An antigen is any substance that causes your body to produce antibodies. Foreign substances such as chemicals, bacteria, viruses, and pollen are antigens.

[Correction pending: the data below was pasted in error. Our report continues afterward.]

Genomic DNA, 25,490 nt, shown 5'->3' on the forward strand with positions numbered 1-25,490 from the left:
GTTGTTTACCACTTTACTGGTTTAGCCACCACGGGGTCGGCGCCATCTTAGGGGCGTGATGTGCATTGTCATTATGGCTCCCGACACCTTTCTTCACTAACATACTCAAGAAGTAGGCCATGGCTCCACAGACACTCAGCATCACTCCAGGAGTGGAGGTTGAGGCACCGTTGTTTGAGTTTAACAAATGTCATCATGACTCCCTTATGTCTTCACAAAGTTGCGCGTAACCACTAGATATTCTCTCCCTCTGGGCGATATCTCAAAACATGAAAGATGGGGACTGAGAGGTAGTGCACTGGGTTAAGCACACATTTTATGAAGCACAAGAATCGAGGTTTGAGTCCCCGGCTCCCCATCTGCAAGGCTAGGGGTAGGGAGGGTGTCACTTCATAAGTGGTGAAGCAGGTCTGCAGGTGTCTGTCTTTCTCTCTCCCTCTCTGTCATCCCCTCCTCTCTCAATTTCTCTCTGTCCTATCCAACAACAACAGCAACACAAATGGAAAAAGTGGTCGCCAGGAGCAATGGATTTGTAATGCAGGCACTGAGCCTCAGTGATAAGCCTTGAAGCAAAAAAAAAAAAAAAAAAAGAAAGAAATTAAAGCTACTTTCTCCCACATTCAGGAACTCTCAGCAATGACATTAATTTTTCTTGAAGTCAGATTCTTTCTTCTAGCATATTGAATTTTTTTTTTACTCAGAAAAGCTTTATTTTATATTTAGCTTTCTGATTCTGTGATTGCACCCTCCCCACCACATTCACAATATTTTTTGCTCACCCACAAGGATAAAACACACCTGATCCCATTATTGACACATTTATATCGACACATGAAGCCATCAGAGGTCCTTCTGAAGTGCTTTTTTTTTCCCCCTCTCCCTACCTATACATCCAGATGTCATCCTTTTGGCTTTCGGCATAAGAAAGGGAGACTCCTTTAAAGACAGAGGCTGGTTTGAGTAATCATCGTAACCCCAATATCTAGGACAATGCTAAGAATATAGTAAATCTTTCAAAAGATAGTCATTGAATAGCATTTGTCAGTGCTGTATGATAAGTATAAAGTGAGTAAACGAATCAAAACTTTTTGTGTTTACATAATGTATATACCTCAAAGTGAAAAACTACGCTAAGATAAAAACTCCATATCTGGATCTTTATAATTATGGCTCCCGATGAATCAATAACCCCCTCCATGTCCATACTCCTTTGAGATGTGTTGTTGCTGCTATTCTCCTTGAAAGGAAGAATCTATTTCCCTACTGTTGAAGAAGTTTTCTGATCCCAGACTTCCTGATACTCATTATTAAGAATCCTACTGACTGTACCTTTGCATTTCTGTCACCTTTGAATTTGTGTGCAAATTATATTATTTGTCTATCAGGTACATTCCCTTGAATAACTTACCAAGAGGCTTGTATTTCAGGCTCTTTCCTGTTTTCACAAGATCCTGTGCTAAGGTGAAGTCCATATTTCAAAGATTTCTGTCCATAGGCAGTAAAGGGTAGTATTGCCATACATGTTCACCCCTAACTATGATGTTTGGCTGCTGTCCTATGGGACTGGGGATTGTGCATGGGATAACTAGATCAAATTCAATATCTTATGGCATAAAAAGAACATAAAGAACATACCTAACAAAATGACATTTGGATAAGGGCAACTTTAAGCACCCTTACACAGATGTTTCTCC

So since a virus is an antigen it kind of sounds stupid to say the ELISA test for the FeLV virus antigen. It sounds like it's saying the same thing twice - it's testing for the virus virus. I guess it just sounds more medical to say virus antigen instead of just virus. Anyway, logically if the ELISA detects the virus in the saliva, blood, etc. it seems like it would be contagious at that point. But if the experts are saying that isn't so then I can't argue. Maybe it does have something to do with the virus getting into the white blood cells and bone marrow before it can be spread, like you were saying. Haven't read that but it is kind of curious. This disease never makes sense and for every rule there's an exception. Oh, one thing in my book said that one reason not all cats exposed to it don't get it is because they are not exposed to it often enough. Like eating after another cat one time is not enough for the virus to spread. It takes a long time, usually a couple months or so at least, with continuous exposure for a cat to pick up the virus from another cat. The book said about 30 % of cats exposed to the virus don't get it because either they're resistant or don't have enough exposure to it. Another 30 % get it but are able to extinguish it before it gets into their white blood cells or bone marrow. 5 - 10 % put the disease into latentcy and then the remaining 30% are the ones that get the virus and are not able to fight it off and will test positive on the IFA and usually die from the disease. Still don't know the answer to the question of whether the virus can be shed at the stage where the ELISA is positive but the IFA is negative. If anyone finds out let us know. “I am not interested to know whether vivisection produces results that are profitable to the human race or doesn’t….the pain which it inflicts upon unconsenting animals is the basis of my enmity toward it, and it is to me sufficient justification of the enmity without looking further.” – Mark Twain > Date: Tue, 2 Aug 2011 19:30:04 -0500 > From: longhornf...@verizon.net > To: firstname.lastname@example.org > Subject: Re: [Felvtalk] doubts on two FeLV positive kitties > > Great observations and lots of mystery with this horrible disease. It would > be great if you can find out from that book about what an antigen is and how > it works with the virus. > > I'm no expert but have researched so much. It would be such a relief to all > of us if we knew if the virus could be shed if the ELISA test is a true > positive (meaning it is in their saliva, blood, etc) or does it have to > reach the bone marrow first? Maybe that could also explain why some contract > it and others don't. Am I making sense? It is confusing because it's not > B&W. There are too many exceptions with the FeLV. If you find out anymore, > please share :) > > Thanks for your input/research! > ----- Original Message ----- > From: "Maureen Olvey" <molvey...@hotmail.com> > To: <email@example.com> > Sent: Tuesday, August 02, 2011 6:23 PM > Subject: Re: [Felvtalk] doubts on two FeLV positive kitties > > > > I always thought they could spread it if positive on ELISA but the book > didn't say that so I wonder. The book made it sound like they would > only be shedding the virus and contagious if the IFA was positive. It > said that the ELISA test for the virus antigen that's in the > blood, serum, saliva and tears. I looked up antigen before to see > exactly what that was, you know like whether it was the virus itself or > like an antibody, but I don't remember what it said. I know it's not > like an antibody. I'm not in the medical field so I have to look up a > lot of stuff. So is the virus antigen the same as the virus itself? I > need to go look that up again to try to understand again exactly what an > antigen is. If the virus antigen is in the blood and saliva and the > antigen is the same as the virus then why couldn't they spread the virus > if the ELISA test is positive but the IFA test negative. I've just > confused myself all over again ;-) > > Interesting enough, somewhere > else it did say that if there was a latent infection, meaning the virus > is only in the bone marrow and T-cell lymphocytes (whatever that is), a > mama cat could infect her kitten in utero or while nursing. I'm not > sure if that means that the virus reactivates during pregnancy or if the > kittens can get a dormant virus. It's all so confusing. > > But, I > would like to know if the virus can be shed when the ELISA is positive > but the IFA is negative so if anybody has any thoughts let me know. > > > “I am not interested to know whether vivisection produces results that are > profitable to the human race or doesn’t….the pain which it inflicts upon > unconsenting animals is the basis of my enmity toward it, and it is to me > sufficient justification of the enmity without looking further.” – Mark > Twain > _______________________________________________ Felvtalk mailing list Felvtalk@felineleukemia.org http://felineleukemia.org/mailman/listinfo/felvtalk_felineleukemia.org